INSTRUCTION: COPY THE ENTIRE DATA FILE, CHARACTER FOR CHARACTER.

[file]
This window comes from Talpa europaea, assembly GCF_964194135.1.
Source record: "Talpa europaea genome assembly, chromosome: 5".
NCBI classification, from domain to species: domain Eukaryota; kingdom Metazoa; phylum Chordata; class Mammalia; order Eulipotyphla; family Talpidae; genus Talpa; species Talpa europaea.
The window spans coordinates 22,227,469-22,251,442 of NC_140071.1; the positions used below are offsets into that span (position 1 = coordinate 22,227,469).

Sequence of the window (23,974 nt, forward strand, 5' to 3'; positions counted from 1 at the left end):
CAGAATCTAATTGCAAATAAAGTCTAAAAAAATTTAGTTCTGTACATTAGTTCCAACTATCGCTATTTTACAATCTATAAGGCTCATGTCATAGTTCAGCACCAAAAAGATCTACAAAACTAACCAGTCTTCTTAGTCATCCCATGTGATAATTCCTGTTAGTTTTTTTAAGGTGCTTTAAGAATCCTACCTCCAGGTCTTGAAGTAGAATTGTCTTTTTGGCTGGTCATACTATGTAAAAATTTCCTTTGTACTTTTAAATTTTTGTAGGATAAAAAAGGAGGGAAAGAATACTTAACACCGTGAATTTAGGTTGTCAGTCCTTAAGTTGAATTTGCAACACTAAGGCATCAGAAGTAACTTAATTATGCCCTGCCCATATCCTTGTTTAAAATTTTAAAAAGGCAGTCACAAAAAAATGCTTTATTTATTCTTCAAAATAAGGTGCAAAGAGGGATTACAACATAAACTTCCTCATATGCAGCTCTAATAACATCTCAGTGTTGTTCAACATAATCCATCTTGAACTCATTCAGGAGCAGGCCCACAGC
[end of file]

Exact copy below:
This window comes from Talpa europaea, assembly GCF_964194135.1.
Source record: "Talpa europaea genome assembly, chromosome: 5".
NCBI classification, from domain to species: domain Eukaryota; kingdom Metazoa; phylum Chordata; class Mammalia; order Eulipotyphla; family Talpidae; genus Talpa; species Talpa europaea.
The window spans coordinates 22,227,469-22,251,442 of NC_140071.1; the positions used below are offsets into that span (position 1 = coordinate 22,227,469).

Sequence of the window (23,974 nt, forward strand, 5' to 3'; positions counted from 1 at the left end):
CAGAATCTAATTGCAAATAAAGTCTAAAAAAATTTAGTTCTGTACATTAGTTCCAACTATCGCTATTTTACAATCTATAAGGCTCATGTCATAGTTCAGCACCAAAAAGATCTACAAAACTAACCAGTCTTCTTAGTCATCCCATGTGATAATTCCTGTTAGTTTTTTTAAGGTGCTTTAAGAATCCTACCTCCAGGTCTTGAAGTAGAATTGTCTTTTTGGCTGGTCATACTATGTAAAAATTTCCTTTGTACTTTTAAATTTTTGTAGGATAAAAAAGGAGGGAAAGAATACTTAACACCGTGAATTTAGGTTGTCAGTCCTTAAGTTGAATTTGCAACACTAAGGCATCAGAAGTAACTTAATTATGCCCTGCCCATATCCTTGTTTAAAATTTTAAAAAGGCAGTCACAAAAAAATGCTTTATTTATTCTTCAAAATAAGGTGCAAAGAGGGATTACAACATAAACTTCCTCATATGCAGCTCTAATAACATCTCAGTGTTGTTCAACATAATCCATCTTGAACTCATTCAGGAGCAGGCCCACAGC